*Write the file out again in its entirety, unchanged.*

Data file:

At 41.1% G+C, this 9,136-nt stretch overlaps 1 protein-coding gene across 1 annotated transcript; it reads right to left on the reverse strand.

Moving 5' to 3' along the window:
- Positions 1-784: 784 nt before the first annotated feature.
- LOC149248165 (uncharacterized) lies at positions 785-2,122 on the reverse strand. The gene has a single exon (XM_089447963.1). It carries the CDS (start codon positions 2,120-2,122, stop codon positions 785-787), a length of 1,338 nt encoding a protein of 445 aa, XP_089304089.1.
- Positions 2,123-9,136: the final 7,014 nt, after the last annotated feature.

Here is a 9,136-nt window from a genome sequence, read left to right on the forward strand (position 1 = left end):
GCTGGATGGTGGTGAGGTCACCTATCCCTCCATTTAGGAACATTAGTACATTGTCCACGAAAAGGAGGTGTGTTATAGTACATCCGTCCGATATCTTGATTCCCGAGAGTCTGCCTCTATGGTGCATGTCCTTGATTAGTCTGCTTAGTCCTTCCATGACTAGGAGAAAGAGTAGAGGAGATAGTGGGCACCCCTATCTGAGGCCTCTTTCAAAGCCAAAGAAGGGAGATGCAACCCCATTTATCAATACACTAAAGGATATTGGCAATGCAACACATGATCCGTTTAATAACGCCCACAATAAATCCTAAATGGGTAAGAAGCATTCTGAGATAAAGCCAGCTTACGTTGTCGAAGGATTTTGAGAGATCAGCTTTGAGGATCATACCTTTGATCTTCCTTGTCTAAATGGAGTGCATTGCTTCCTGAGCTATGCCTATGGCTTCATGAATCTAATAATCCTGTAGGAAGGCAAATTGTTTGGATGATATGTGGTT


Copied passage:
At 41.1% G+C, this 9,136-nt stretch overlaps 1 protein-coding gene across 1 annotated transcript; it reads right to left on the reverse strand.

Moving 5' to 3' along the window:
- Positions 1-784: 784 nt before the first annotated feature.
- LOC149248165 (uncharacterized) lies at positions 785-2,122 on the reverse strand. The gene has a single exon (XM_089447963.1). It carries the CDS (start codon positions 2,120-2,122, stop codon positions 785-787), a length of 1,338 nt encoding a protein of 445 aa, XP_089304089.1.
- Positions 2,123-9,136: the final 7,014 nt, after the last annotated feature.

Here is a 9,136-nt window from a genome sequence, read left to right on the forward strand (position 1 = left end):
GCTGGATGGTGGTGAGGTCACCTATCCCTCCATTTAGGAACATTAGTACATTGTCCACGAAAAGGAGGTGTGTTATAGTACATCCGTCCGATATCTTGATTCCCGAGAGTCTGCCTCTATGGTGCATGTCCTTGATTAGTCTGCTTAGTCCTTCCATGACTAGGAGAAAGAGTAGAGGAGATAGTGGGCACCCCTATCTGAGGCCTCTTTCAAAGCCAAAGAAGGGAGATGCAACCCCATTTATCAATACACTAAAGGATATTGGCAATGCAACACATGATCCGTTTAATAACGCCCACAATAAATCCTAAATGGGTAAGAAGCATTCTGAGATAAAGCCAGCTTACGTTGTCGAAGGATTTTGAGAGATCAGCTTTGAGGATCATACCTTTGATCTTCCTTGTCTAAATGGAGTGCATTGCTTCCTGAGCTATGCCTATGGCTTCATGAATCTAATAATCCTGTAGGAAGGCAAATTGTTTGGATGATATGTGGTT